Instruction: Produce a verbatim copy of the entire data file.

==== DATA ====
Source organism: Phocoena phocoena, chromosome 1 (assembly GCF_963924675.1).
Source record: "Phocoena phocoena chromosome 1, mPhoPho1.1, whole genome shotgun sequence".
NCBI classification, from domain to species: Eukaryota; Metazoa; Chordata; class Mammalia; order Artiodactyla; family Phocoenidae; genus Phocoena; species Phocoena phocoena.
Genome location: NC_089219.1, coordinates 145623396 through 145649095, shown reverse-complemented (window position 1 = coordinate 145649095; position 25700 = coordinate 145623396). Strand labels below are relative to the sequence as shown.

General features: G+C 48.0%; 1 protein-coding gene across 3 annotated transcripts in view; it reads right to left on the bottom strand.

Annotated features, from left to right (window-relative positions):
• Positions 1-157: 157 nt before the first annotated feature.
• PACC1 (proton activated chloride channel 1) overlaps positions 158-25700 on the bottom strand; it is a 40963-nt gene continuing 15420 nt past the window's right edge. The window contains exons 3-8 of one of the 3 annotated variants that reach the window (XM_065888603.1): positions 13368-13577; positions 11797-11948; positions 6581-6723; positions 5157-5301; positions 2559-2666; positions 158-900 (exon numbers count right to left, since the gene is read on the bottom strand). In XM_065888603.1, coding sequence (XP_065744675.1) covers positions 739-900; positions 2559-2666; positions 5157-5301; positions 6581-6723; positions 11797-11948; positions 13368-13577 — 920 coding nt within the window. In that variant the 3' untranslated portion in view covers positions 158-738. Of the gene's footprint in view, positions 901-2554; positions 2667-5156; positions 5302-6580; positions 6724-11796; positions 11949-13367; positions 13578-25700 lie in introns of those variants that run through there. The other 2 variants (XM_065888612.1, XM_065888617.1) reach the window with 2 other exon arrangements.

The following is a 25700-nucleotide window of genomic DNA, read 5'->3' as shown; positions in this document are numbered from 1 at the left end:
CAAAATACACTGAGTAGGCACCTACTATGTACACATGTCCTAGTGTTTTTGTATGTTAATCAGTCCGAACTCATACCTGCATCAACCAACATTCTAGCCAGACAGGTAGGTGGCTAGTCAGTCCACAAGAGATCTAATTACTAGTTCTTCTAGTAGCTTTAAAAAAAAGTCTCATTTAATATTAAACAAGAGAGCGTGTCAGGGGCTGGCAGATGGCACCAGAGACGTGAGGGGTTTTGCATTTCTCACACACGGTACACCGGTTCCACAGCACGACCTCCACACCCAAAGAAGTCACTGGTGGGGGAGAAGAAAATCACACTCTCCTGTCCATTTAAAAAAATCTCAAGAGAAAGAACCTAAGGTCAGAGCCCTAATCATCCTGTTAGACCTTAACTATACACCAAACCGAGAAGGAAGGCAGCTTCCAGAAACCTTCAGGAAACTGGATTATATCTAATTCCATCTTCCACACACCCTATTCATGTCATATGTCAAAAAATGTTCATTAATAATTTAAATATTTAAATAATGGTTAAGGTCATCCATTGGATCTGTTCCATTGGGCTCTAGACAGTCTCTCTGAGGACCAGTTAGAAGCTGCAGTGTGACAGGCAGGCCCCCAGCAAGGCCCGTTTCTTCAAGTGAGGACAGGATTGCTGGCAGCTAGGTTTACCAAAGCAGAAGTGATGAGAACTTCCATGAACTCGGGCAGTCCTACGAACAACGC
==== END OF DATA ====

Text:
Source organism: Phocoena phocoena, chromosome 1 (assembly GCF_963924675.1).
Source record: "Phocoena phocoena chromosome 1, mPhoPho1.1, whole genome shotgun sequence".
NCBI classification, from domain to species: Eukaryota; Metazoa; Chordata; class Mammalia; order Artiodactyla; family Phocoenidae; genus Phocoena; species Phocoena phocoena.
Genome location: NC_089219.1, coordinates 145623396 through 145649095, shown reverse-complemented (window position 1 = coordinate 145649095; position 25700 = coordinate 145623396). Strand labels below are relative to the sequence as shown.

General features: G+C 48.0%; 1 protein-coding gene across 3 annotated transcripts in view; it reads right to left on the bottom strand.

Annotated features, from left to right (window-relative positions):
• Positions 1-157: 157 nt before the first annotated feature.
• PACC1 (proton activated chloride channel 1) overlaps positions 158-25700 on the bottom strand; it is a 40963-nt gene continuing 15420 nt past the window's right edge. The window contains exons 3-8 of one of the 3 annotated variants that reach the window (XM_065888603.1): positions 13368-13577; positions 11797-11948; positions 6581-6723; positions 5157-5301; positions 2559-2666; positions 158-900 (exon numbers count right to left, since the gene is read on the bottom strand). In XM_065888603.1, coding sequence (XP_065744675.1) covers positions 739-900; positions 2559-2666; positions 5157-5301; positions 6581-6723; positions 11797-11948; positions 13368-13577 — 920 coding nt within the window. In that variant the 3' untranslated portion in view covers positions 158-738. Of the gene's footprint in view, positions 901-2554; positions 2667-5156; positions 5302-6580; positions 6724-11796; positions 11949-13367; positions 13578-25700 lie in introns of those variants that run through there. The other 2 variants (XM_065888612.1, XM_065888617.1) reach the window with 2 other exon arrangements.

The following is a 25700-nucleotide window of genomic DNA, read 5'->3' as shown; positions in this document are numbered from 1 at the left end:
CAAAATACACTGAGTAGGCACCTACTATGTACACATGTCCTAGTGTTTTTGTATGTTAATCAGTCCGAACTCATACCTGCATCAACCAACATTCTAGCCAGACAGGTAGGTGGCTAGTCAGTCCACAAGAGATCTAATTACTAGTTCTTCTAGTAGCTTTAAAAAAAAGTCTCATTTAATATTAAACAAGAGAGCGTGTCAGGGGCTGGCAGATGGCACCAGAGACGTGAGGGGTTTTGCATTTCTCACACACGGTACACCGGTTCCACAGCACGACCTCCACACCCAAAGAAGTCACTGGTGGGGGAGAAGAAAATCACACTCTCCTGTCCATTTAAAAAAATCTCAAGAGAAAGAACCTAAGGTCAGAGCCCTAATCATCCTGTTAGACCTTAACTATACACCAAACCGAGAAGGAAGGCAGCTTCCAGAAACCTTCAGGAAACTGGATTATATCTAATTCCATCTTCCACACACCCTATTCATGTCATATGTCAAAAAATGTTCATTAATAATTTAAATATTTAAATAATGGTTAAGGTCATCCATTGGATCTGTTCCATTGGGCTCTAGACAGTCTCTCTGAGGACCAGTTAGAAGCTGCAGTGTGACAGGCAGGCCCCCAGCAAGGCCCGTTTCTTCAAGTGAGGACAGGATTGCTGGCAGCTAGGTTTACCAAAGCAGAAGTGATGAGAACTTCCATGAACTCGGGCAGTCCTACGAACAACGC